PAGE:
Salvador Espriu
LA IL·LUSTRACIÓ POÈTICA METROPOLITANA & CONTINENTAL
Plurilingual Anthology of Catalan Poetry
English

 
Salvador Espriu
(Santa Coloma de Farners, 1913 Ė Barcelona, 1985)


WHAT A LITTLE HOMELAND...
WITH NEITHER NAME NOR SYMBOL...
MY EYES CAN ONLY...
GLASS, MEMORY...
AH, THE BLACK BOAT...
BY THE SEA. I HAD...
I FIGHT NO MORE...
DREAM, MEANING, STURDY...
STRANGE APPEARANCES IN MY MIRROR, IF YOU WISH

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II



What a little homeland
surrounds the graveyard!
This sea, Sinera,
hills with pines and vineyards,
dusty lanes. Thatís all
I love, that and the drifting
shadow of a cloud.
The slow memory of days
gone by forever.
 



Translated by James Eddy
Salvador ESPRIU, Sinera Cemetery, Institute of North American Studies, Barcelona, 1988.

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III

 

With neither name nor symbol,
beside the cypresses, beneath
a bit of sandy dust
hardened by the rain.
Or may the wind scatter
the ashes among boats
and stenciled furrows
and sunlight in Sinera.
Light in April, in the homeiand
that dies with me while I watch
the years go by: a voyage
through slow twilights.
 



Translated by James Eddy
Salvador ESPRIU, Sinera Cemetery, Institute of North American Studies, Barcelona, 1988.

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IV



My eyes can only
gaze at lost suns,
lost days. How I hear
old carts rattle
down lanes in Sinera!
The smells of a sea
that bright summers watch over
come to mind. The rose
that I picked lives on
in my fingers. And on my lips,
wind, fire, words
that are ashes now.
 



Translated by James Eddy
Salvador ESPRIU, Sinera Cemetery, Institute of North American Studies, Barcelona, 1988.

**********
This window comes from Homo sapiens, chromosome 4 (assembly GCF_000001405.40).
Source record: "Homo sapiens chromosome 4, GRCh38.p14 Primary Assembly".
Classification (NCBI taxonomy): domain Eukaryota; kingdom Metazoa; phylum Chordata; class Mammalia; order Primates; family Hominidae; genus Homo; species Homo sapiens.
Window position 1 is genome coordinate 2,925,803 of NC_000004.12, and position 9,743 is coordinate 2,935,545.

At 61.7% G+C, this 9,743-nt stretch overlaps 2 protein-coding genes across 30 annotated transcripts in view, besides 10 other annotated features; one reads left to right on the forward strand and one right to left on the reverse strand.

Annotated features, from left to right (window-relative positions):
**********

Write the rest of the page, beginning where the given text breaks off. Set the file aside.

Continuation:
Ě


 
 
 
 
 
 
 


 
 

XIV



Glass, memory,
murmur of a fountain, of clear
voices that are gone.
I gaze at the long afternoon
with pauses of dream and gold.
 



Translated by James Eddy
Salvador ESPRIU, Sinera Cemetery, Institute of North American Studies, Barcelona, 1988.

Ě


 
 
 
 
 
 


 
 

XVII



Ah, the black boat,
watching for me
from the lofty night!

Ah, the black boat,
coming for my dream
of Sineraís sea!

The ladyís voice,
far away from time. I hear
the marble song.
 



Translated by James Eddy
Salvador ESPRIU, Sinera Cemetery, Institute of North American Studies, Barcelona, 1988.

Ě


 
 
 
 
 
 


 
 

XXV



By the sea. I had
a house, my dream,
by the sea.

High prow. On free
waterways, the graceful
boat that I commanded.

My eyes used to know
all the peace and order
of a little homeland.

How I need to tell
you about the frightening
rain on the windows!
Today a dark night
falls on my house.

The black rocks
lure me to destruction.
Captive of the canticle,
my struggle useless,
who can guide me to the dawn?

Beside the sea I had
a house, a slow dream.
 



Translated by James Eddy
Salvador ESPRIU, Sinera Cemetery, Institute of North American Studies, Barcelona, 1988.

Ě


 
 
 
 
 
 
 


 
 

XXVI



I fight no more. I leave you
this far-flung grave,
once our fatherís land,
dream, meaning. I die,
because I donít know how to live.
 



Translated by James Eddy
Salvador ESPRIU, Sinera Cemetery, Institute of North American Studies, Barcelona, 1988.

Ě


 
 
 
 
 
 
 


 
 

XXVII



Dream, meaning, sturdy
boats in the wind, difficult
word I still can say
between the vineyardís
and the seaís old boundaries. I donít
fight against the struggle to live
because I donít know how. White walls
go round me, a good,
lofty peace among trees,
beneath dust and shade.
 



Translated by James Eddy
Salvador ESPRIU, Sinera Cemetery, Institute of North American Studies, Barcelona, 1988.

Ě










 
 

STRANGE APPEARANCES IN MY MIRROR, IF YOU WISH
 

When I saw myself in my final mirror,
entire and ill and perhaps at the end,
pale and perhaps condemned,
I began slowly speaking some clear words,
beautiful, breakable, the most noble
I found within the darkness of my memory.
And yet, as always, from their crevices,
viscous, fat, smooth reptiles approached
my lips to worry the words at the moment of speech:
canít you hear the deep sound, still,
of parchment, broken bones and glass?
And in the mirror, on entering, was reflected
little by little a most perverse image,
whose meaning you can manage to understand,
if you make, like me, the strange experiment
of searching your deep self, this hour or that,
and striving all the while to make with words
what canít be made or if made would be useless.
 



Translated by Pearse Hutchinson
Versions de poesia catalana, Barcelona, 1962.

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